The conversation about clean, renewable energy is at the forefront of the news coming out of the Capitol this legislative session, and Southern Minnesota is at the center of that conversation. With an open landscape that has been identified as ideal for both wind and solar energy production, and the potential for Minnesota to adopt a new Renewable Energy Standard of 40% renewable energy by 2030, nowhere is the potential for job creation and clean energy production greater than across the plains of Southern Minnesota.
However, there are obstacles to this incredible opportunity. At a time when Rochester, the largest city in the region, is considering the details of their enormous expansion to accommodate the Mayo Clinic’s Destination Medical Center (DMC) Initiative—growing their infrastructure and population exponentially over the next 20 years—their energy supplier is arguing against the idea of moving toward sustainable, renewable energy, despite the health and economic benefits. The Southern Minnesota Municipal Power Agency (SMMPA) is the power supplier for many of Southern Minnesota’s cities, the larger of which include Rochester, Owatonna, Austin, Waseca and St. Peter. While each of the communities has their own municipal utility and board, which are public entities, SMMPA contractually controls their energy portfolio, the overwhelming majority of which is coal power.
Unlike the State’s largest power suppliers, Xcel and Minnesota Power, SMMPA and the various energy co-operatives that exist around the state, particularly in Southern Minnesota, were exempt from the previous Renewable Energy Standard of 1.5% solar by 2025, which was a mandate for all investor-owned suppliers. While some efforts have been made to meet those standards independently, they are not keeping pace with Xcel and Minnesota Power and many communities that want a more aggressive push toward solar are finding themselves frustrated by coal contracts that don’t expire until at least 2030 and a reluctance on the part of their suppliers to offer their customers renewable options. In fact, they are lobbying against the increased standards that their customers support.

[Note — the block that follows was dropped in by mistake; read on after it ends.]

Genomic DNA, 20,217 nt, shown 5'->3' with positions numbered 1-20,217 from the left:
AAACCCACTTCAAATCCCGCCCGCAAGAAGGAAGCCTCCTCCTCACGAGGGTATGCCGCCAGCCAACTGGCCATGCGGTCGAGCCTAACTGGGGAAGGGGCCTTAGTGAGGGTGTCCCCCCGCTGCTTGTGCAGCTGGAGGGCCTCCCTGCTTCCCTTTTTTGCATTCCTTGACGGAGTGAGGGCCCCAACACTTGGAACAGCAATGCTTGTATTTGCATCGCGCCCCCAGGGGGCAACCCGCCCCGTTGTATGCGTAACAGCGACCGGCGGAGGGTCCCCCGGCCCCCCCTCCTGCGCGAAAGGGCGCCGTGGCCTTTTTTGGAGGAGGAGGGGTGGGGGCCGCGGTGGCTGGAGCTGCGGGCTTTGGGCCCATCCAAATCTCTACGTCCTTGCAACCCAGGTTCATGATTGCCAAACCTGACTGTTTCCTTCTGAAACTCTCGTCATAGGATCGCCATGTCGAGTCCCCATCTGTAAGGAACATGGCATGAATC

Conservation Minnesota has conducted numerous surveys across the region and around the state and the results are the same—the support for steps already taken and steps that could be taken hovers around 70% statewide. With such overwhelming support and enthusiasm from Minnesotans, it’s hard to understand why power suppliers aren’t more enthusiastic about moving away from coal, a resource we have to import from Wyoming, and moving toward wind and solar that create jobs and opportunity for Minnesotans and Minnesota cities.
Each month I will feature a different city or community in Southern Minnesota and address its unique issues and challenges, beginning next month with Rochester. While not all of the conversation will be about energy, it will certainly play a prominent role as I highlight the environmental landscape of each community.
For more information about the current Minnesota Renewable Energy Standard, follow this link.
For more information about the proposed increased Renewable Energy Standard, please follow this link.